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    NYC weather: Powerful storm to bring heavy rain, wind Sunday into Monday

    NEW YORK (WABC) — A powerful windswept rain storm is poised to hit the Tri-State area later Sunday and into Monday, threatening to unleash flooding, disrupt travel and damage property as officials and utilities warn residents to prepare.

    Flood watches are set to go into effect Sunday afternoon across the region for a storm that will have widespread impacts up and down the East Coast. Queens, Brooklyn and Long Island will be under a high-wind watch during the storm. Eyewitness News has issued an AccuWeather Alert ahead of the storm for Sunday into early Monday.

    Dani Beckstrom says Saturday is the clear better half of the weekend, as strong storms arrive Sunday.

    The NYC Emergency Management Department issued a travel advisory for Sunday into Monday, alerting New Yorkers to prepare for strong to damaging winds and heavy rain that may cause flooding in the city, including highways, streets, basements, and underpasses.

    Mayor Eric Adams urged New Yorkers to take the threat posed by the storm seriously.

    “At this point, we aren’t expecting major impacts, but minor flooding is possible. To be safe, agencies across the city are hard at work, preparing for any potential impacts,” Adams said.

    His concerns were echoed by New York Gov. Kathy Hochul, who underscored the snow threat the storm was presenting for parts of the Empire State, well north of New York City.

    “I urge all New Yorkers to prepare now and plan for the next couple of days as the forecast comes into clearer view,” the governor said.

    Already, MTA Bridges and Tunnels has decided to implement a “soft ban” on empty tractor-trailers and tandem trucks starting at 6 p.m. Sunday through 6 a.m. Monday. During the same time span, pedestrian walkways will be closed at the Cross Bay Bridge and Marine Parkway Bridge.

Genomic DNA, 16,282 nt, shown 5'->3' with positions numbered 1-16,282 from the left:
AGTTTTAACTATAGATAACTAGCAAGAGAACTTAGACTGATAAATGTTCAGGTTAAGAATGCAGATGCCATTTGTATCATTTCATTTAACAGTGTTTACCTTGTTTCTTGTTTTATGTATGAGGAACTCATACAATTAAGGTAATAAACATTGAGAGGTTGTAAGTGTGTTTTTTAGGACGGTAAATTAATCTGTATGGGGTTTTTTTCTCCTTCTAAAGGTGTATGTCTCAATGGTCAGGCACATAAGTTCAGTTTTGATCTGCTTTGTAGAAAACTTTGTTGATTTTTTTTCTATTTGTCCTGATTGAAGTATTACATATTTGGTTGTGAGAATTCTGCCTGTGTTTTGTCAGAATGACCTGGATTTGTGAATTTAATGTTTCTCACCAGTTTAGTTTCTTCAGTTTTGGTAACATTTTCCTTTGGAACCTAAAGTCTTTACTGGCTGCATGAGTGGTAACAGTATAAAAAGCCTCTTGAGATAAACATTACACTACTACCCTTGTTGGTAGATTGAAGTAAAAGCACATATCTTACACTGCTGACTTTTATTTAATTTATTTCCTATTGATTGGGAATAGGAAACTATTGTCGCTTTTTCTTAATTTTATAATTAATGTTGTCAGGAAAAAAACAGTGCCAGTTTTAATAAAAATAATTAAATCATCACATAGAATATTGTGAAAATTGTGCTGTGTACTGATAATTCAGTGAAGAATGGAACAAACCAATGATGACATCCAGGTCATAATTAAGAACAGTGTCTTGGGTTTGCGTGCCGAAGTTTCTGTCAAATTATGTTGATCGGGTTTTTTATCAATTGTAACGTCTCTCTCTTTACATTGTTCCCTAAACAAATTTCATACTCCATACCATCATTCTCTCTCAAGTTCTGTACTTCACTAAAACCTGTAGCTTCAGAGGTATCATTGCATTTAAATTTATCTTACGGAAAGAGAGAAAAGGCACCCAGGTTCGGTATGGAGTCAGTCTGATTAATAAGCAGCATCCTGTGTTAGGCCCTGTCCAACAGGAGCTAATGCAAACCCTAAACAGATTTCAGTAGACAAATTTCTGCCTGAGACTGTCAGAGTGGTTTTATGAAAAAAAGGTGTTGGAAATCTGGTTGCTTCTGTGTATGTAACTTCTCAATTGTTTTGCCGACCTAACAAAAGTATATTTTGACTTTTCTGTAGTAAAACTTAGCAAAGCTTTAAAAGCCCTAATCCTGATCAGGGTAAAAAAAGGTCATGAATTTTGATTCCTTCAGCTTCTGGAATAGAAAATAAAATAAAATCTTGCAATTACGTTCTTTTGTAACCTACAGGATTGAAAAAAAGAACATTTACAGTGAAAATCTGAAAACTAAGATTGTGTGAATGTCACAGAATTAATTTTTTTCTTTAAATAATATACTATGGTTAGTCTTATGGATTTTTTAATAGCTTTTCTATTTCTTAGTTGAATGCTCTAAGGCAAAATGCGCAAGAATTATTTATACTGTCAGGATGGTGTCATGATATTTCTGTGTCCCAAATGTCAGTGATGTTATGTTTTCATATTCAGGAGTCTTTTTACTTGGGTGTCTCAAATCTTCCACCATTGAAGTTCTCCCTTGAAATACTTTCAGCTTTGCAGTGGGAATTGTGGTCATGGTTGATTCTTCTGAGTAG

Meanwhile, PSE&G said the winds could reach “hazard levels” and urged residents to secure outdoor holiday decorations as part of their preparations.

    “Strong winds can turn outdoor holiday decorations into projectiles, endangering people, property and even your power,” the utility said.

    The first half of the weekend starts pleasantly enough, but don’t let your guard down. Temperatures surging well above average for early December, as many as 15 degrees above normal on Sunday, with highs around 60.

    However, the storm will already be brewing. The developing system will gain strength and pull moisture from the Gulf of Mexico later Saturday then from the Atlantic Ocean by Sunday.

    The strengthening storm and trailing cold front will generate rain and strong winds starting with showers Sunday morning, with stronger waves arriving during the afternoon.

    The brunt of the storm, which could include thunderstorms, will happen Sunday night continuing into early Monday.

    The rain is expected to be heavy and gusty winds could cause damage, especially over parts of Long Island.

    AccuWeather says rainfall totals could range from 1.5 to 3 inches across the area. Parts of Long Island could even see over 4 inches if the storm slows and keeps intensifying.

    Powerful gusts ranging from 40-50 mph could occur along the I-95 corridor. A narrow zone with wind gusts between 60 mph or more is possible in coastal areas and Long Island, especially as the cold front itself pushes through around midnight.

    Street, urban and coastal flooding is possible, along with power outages and wind damage to property.

    Colder air will follow the storm over the eastern half of the country on Monday. In fact, early Monday could see a 30-degree temperature range across the region, with readings in the 30s in the Catskills and 60s on Long Island. Those northly spots could see a quick shot of snow before the storm clears out.

    Temperatures will return to near or slightly below the historical average for early December across the Tri-State.


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    Follow meteorologist Lee Goldberg, Sam Champion, Brittany Bell, Jeff Smith, and Dani Beckstrom on social media.


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